On 29 January 2024, the Honourable Madam Justice Linda Chan made a winding-up order against China Evergrande Group (the “Company“).
The Company is the ultimate investment holding company of a group of companies known as Evergrande Real Estate Group, which is engaged in property development business mainly in Mainland China. In August 2021, funding constraints and overdue payments caused the halt of construction of housing projects across Mainland China, and by the end of 2021, it was clear that the Company was severely in debt.
In the proceedings in Hong Kong, one of the Company’s creditors, Top Shine Global Limited, filed a petition to wind up the Company on 24 June 2022. The winding up proceedings were protracted, with several adjournments and the hearing on 29 January 2024 was ultimately the sixth hearing of the petition.
For the purposes of the winding up proceedings, there was no dispute that the 3 core requirements for the court to exercise its jurisdiction over the Company were satisfied:
However, the Company opposed the petition on the ground that it intended to put forward a comprehensive restructuring scheme in respect of its offshore debts, which, if implemented, would restore the solvency of the Company. The Company made attempts to draft schemes for discussion with creditors, which were the reasons for the adjournments of the first three hearings. However, the Company failed to secure approval from creditors, and the relevant scheme meetings were adjourned and eventually cancelled, and the proceedings in respect of the schemes were dismissed.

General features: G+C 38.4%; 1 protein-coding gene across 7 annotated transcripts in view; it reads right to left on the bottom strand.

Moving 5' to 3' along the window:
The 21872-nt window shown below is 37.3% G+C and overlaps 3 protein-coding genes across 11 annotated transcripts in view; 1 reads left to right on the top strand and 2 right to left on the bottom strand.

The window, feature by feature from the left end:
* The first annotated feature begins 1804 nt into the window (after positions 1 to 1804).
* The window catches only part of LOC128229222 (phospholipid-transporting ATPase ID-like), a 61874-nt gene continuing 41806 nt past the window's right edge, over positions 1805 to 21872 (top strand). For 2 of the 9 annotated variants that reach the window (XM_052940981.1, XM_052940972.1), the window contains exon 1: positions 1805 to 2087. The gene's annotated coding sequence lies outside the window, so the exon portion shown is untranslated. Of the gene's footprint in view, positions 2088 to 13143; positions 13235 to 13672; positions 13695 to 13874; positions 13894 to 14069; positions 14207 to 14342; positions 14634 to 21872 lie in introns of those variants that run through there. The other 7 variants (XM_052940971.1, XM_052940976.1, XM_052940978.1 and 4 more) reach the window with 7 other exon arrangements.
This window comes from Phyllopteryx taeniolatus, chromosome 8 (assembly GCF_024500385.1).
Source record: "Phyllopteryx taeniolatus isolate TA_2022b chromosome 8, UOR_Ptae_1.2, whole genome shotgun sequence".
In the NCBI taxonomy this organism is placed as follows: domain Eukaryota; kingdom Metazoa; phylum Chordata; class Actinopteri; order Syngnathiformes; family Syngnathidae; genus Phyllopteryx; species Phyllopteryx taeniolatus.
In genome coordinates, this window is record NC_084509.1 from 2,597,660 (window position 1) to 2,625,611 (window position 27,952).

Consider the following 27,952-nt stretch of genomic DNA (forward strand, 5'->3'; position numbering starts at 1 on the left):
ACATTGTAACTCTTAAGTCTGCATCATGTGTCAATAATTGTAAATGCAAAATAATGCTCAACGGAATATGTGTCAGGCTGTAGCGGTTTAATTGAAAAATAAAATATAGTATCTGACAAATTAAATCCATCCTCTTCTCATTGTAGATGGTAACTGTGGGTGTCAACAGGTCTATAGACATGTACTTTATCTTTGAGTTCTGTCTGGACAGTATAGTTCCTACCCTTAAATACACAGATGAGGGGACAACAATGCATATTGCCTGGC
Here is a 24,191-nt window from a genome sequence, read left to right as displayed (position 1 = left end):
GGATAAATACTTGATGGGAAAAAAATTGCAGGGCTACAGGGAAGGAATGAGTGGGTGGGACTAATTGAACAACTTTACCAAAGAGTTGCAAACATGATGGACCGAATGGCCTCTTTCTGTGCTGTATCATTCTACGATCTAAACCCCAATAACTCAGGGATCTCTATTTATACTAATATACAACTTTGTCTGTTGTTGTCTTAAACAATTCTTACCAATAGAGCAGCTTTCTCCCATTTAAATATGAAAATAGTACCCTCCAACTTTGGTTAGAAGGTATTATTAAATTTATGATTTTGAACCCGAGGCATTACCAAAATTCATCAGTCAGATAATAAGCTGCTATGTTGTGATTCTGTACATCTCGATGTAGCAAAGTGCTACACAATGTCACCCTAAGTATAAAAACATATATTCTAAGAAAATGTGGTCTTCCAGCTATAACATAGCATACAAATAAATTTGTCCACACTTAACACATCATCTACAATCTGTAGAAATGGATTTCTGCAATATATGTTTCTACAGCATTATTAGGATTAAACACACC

On 30 October 2023 (the fourth hearing), the Court stated that if the Company failed to come up with a fully formulated restructuring proposal by the next hearing, it was likely that the Court would make a winding-up order against the Company.
The fifth hearing was on 4 December 2023, where the Company provided an update to the Court which fell “far short” of a fully formulated restructuring proposal. However, at the hearing, the petitioner informed the Court that they would not seek an immediate winding-up order against the Company and would not oppose the adjournment sought by the Company.
At the sixth hearing, the Company did not provide any further proposal nor did they file an affirmation to update the court on their restructuring efforts. The petitioner wrote to the Court, stating that they were “prepared not to push for a winding-up order“, and invited parties to substitute as a petitioner. Treasure Glory Global Ltd (“TG“) then made an application to substitute for the petitioner.
The Court stated that allowing TG to be substituted as creditor or allowing an adjournment for substantive arguments would only result in further delay in the determination of the petition, and it would be better for the Court to instead determine whether there is a proper basis to exercise its discretion to grant a further adjournment of the petition. In this regard, the Court stated that even if all the parties to the petition agreed to have the petition dismissed, the Court still had discretion to order the Company to be wound up, if circumstances warranted (Re Shop Clothing Ltd (t/a Theme)  2 HKLRD 280).
As the Company had not laid out any restructuring proposal, the Court was of the view that the creditors’ interests would be better protected if the Company was wound up, so that liquidators can take over, secure and preserve the Company’s assets, and review and formulate a restructuring proposal if they consider that such course is appropriate. The Court remarked that is not uncommon for a Company to put forward and implement a scheme of arrangement after it is wound up by the Court.
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